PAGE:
Understanding Long Term Care Needs

Individuals with disabilities, seniors and others with long-term care needs face many challenges every day including how they will obtain and keep the assistance they need. There are many different long-term care options available to most individuals but only a limited few which truly provide the freedom and ability for individuals to be in charge of how they live their life.

According to a study conducted by the AARP, 90% of seniors want to remain living in their homes as they age.

The U.S. Department of Health and Human Services estimates that 70% of people turning 65 will need long-term care at some point in their lives. Those living with physical or developmental disabilities may also require long-term care throughout their lives. Long-term care needs vary widely depending on an individual’s specific needs and desire for assistance. From help with everyday tasks such as cooking and cleaning to 24/7 medical care, long-term care services assist with a wide array of challenges. 

Long-Term Care Options

The different long-term care options fall into four main categories of services.

  • Nursing Home – Typically a hospital type facility that can provide skilled nursing services for individuals with significant care needs and health issues.
  • Assisted Living – These facilities are places where individuals live in a supervised community with various services available to them. Meals, some personal care services, social functions / activities and assistance with daily tasks like bathing and laundry are generally included.
  • Home Care Agency – Care is provided in the individual’s home through a home care staffing agency. Individuals usually pay an hourly wage to the agency which employs their caregiver who provides services from assistance with daily tasks to skilled nursing services on a predetermined schedule.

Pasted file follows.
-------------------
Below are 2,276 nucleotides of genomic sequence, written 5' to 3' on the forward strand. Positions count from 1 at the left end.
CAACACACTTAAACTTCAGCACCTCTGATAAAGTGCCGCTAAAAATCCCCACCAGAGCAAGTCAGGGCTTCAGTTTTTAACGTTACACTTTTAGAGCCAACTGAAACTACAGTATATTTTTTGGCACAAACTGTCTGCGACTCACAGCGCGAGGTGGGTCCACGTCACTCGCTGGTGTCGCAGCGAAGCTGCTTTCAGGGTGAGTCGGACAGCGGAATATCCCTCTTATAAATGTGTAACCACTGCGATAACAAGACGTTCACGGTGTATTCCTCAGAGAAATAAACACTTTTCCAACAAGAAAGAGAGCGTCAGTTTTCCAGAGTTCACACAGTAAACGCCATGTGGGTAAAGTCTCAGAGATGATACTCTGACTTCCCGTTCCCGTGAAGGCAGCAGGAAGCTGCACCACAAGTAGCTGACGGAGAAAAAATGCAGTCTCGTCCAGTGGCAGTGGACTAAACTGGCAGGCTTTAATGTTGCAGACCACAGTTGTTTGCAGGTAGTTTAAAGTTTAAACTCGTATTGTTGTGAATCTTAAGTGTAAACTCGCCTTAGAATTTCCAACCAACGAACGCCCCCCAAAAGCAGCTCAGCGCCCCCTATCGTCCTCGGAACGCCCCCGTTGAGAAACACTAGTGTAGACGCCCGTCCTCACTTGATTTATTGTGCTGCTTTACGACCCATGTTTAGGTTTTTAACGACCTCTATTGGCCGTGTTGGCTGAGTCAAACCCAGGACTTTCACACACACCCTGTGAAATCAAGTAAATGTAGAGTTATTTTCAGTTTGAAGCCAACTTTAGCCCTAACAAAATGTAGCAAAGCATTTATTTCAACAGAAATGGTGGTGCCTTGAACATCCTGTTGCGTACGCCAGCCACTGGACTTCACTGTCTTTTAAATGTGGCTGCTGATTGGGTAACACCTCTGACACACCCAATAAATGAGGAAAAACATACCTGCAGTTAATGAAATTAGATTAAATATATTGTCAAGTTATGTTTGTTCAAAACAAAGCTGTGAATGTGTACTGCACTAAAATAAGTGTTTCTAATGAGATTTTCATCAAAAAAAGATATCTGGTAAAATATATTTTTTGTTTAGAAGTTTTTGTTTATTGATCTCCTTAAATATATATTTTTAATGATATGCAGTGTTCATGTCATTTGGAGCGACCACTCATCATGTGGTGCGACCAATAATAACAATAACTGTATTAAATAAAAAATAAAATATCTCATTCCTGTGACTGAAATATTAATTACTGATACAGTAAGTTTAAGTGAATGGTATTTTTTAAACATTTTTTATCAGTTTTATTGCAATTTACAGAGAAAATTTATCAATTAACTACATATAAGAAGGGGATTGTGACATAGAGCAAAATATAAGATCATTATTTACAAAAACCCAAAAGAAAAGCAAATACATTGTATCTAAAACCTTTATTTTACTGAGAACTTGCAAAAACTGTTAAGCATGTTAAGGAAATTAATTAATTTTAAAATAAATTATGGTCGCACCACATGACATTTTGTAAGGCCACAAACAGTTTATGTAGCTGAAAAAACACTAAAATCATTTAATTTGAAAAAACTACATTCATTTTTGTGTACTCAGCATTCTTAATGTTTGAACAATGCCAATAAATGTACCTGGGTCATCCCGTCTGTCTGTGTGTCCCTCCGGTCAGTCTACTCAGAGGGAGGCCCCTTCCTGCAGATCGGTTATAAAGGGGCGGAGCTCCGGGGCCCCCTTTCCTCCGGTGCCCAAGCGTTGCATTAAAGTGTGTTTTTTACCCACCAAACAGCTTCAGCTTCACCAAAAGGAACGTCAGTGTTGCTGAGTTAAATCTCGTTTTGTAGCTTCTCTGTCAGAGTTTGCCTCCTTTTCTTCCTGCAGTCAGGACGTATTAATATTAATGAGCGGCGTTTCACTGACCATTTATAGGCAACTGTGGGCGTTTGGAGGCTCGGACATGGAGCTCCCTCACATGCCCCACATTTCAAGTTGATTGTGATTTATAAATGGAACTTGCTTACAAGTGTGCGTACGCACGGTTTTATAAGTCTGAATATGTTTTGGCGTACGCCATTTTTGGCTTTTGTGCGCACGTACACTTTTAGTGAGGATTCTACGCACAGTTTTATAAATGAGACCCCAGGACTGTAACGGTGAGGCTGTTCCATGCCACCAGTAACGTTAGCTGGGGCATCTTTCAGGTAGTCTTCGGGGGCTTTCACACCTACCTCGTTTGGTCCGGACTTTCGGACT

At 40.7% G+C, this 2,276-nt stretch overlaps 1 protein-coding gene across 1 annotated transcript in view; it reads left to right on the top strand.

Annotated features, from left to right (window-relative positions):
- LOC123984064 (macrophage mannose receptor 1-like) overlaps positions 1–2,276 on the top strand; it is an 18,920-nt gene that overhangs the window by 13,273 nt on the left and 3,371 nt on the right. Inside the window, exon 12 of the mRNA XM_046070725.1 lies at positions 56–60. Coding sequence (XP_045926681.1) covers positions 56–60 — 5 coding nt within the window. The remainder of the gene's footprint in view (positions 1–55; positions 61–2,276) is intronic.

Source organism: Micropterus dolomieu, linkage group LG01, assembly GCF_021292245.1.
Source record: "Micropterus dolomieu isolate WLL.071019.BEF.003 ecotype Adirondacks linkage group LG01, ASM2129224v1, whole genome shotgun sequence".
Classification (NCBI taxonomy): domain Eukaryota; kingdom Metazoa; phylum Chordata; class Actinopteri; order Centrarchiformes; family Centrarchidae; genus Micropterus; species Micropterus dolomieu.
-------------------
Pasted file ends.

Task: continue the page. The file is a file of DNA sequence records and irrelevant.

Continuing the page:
• Self-Direction – Care is provided in the individual’s home by a caregiver that they choose and hire directly. The individual is in complete control of what care services they receive and how and when their care is provided. Payment is made to the caregiver(s) through a fiscal intermediary who also files all state and federal taxes and conducts background checks on potential caregivers. The individual can choose someone they know, like and trust to provide their care including friends and family.

Long-Term Care Comparison

Cost for long-term care varies greatly based on the different needs an individual has. The table below details cost comparisons for full time care through the different care options based on a national average.

Stay in Home Control Care and Schedule Hire Family to Provide Care Cost Per Day Cost Per Year
Nursing Home No No No $250 / Day $91,250
Assisted Living No No No $118 / Day $43,200
Home Care Agency Yes Sometimes No $125 / Day $45,760
Self Direction Yes Yes Yes $76 / Day $27,973

*Home Care Agency and Self Direction costs are based on 44 hours of care per week for 52 weeks. Nursing Home and Assisted Living cost are based on the national average for a private room. Cost vary by state. Source: Genworth Cost of Care Study 2013

Self-Direction Advantages

  • Better Caregivers – Individuals have complete control over all hiring and firing of caregivers to ensure they receive the care they need and that they like their caregiver. Because of the cost savings of self-direction, individuals are often able to offer caregivers a higher hourly rate which translates into a higher quality of care.
  • Care Delivery – Individuals who self-direct make all the decisions of how, when and where they want to receive their care. Caregivers can be scheduled to meet the individual’s needs, desired care times and care preferences.
  • Remaining in Home – Care services can be provided in an individual’s home and can adapt to increased care needs. Individuals don’t have to worry about changing their community or their familiar surroundings.
  • Supplemental Care – Self-directed care services can decrease the strain placed on family caregivers. Because of the flexibility of self-direction, individuals can hire caregivers as part-time staff to supplement the care received from family members.